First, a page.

How does that saying go? If you’re not green and growing, you’re rip and rotten. One of the key components of the Daily Five – teaching learners to be independent – is not only appealing, but imperative. After some false starts last year (based on my reading of both the D5 and Cafe books), I attended a Daily Five workshop. And the whole thing is becoming less muddled.
Typically, my students don’t do well with a million and one different teaching models thrown at them. We already have a Launch-Explore-Summary model in place for our mathematics instruction. There is a great need for small group/individualized math conferencing and intervention, particularly this year when we transition from the Massachusetts 2004/2009 Frameworks to the Massachusetts version of the Common Core Curriculum. There will be gaps, that is certain.
To address both the transition to a new curriculum and my students’ need for consistency, I have decided to make a go at implementing a Daily Five model during mathematics instruction. What are the five areas going to be? Well, here’s what my current thinking is:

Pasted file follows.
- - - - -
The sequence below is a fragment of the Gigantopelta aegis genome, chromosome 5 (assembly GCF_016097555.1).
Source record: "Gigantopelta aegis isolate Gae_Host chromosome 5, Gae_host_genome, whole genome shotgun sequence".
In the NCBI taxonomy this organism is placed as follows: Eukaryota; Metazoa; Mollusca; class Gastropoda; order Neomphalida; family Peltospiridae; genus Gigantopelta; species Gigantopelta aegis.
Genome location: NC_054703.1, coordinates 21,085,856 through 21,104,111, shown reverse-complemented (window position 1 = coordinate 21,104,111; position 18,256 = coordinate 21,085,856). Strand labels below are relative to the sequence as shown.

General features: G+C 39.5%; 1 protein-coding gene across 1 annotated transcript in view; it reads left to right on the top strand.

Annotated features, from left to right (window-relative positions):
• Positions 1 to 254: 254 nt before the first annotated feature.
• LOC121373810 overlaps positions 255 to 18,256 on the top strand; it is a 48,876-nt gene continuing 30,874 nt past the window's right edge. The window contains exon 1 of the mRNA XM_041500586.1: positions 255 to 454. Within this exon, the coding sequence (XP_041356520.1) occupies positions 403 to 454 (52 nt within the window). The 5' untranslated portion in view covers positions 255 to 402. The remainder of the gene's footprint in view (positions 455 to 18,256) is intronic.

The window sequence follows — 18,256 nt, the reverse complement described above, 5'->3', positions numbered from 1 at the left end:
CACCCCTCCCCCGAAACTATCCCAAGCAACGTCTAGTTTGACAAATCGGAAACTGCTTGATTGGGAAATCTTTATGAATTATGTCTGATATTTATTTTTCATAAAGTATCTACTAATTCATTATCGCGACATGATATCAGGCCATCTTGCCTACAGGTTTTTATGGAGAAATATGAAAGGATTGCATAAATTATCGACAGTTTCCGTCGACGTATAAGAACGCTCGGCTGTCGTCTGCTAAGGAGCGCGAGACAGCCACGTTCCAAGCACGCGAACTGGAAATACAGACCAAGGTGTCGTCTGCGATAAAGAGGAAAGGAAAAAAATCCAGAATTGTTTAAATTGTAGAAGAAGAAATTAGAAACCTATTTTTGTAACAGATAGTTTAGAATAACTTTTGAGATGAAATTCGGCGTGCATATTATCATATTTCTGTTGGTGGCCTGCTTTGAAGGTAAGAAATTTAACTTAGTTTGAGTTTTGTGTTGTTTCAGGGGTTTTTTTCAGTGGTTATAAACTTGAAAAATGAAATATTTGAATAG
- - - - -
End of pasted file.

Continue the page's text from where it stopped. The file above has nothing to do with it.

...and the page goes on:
- Exploration activities based on the launched mini lesson (a “must” do)
- Strategy Activities. Through the use of games and other constructive activities, students will address computational and conceptual gaps.
- Problem Solving. All of my students, but particularly second language learners need practice in the structure of problem solving situations. This will be a weekly assignment with time built into our schedule for students to discuss how they solved the problem (rigor! perseverance!)
- Basic Fact Games/Practice
- Technology Tool (a chance to use the accompanying programs for our math program OR the interventions found in the Galileo program).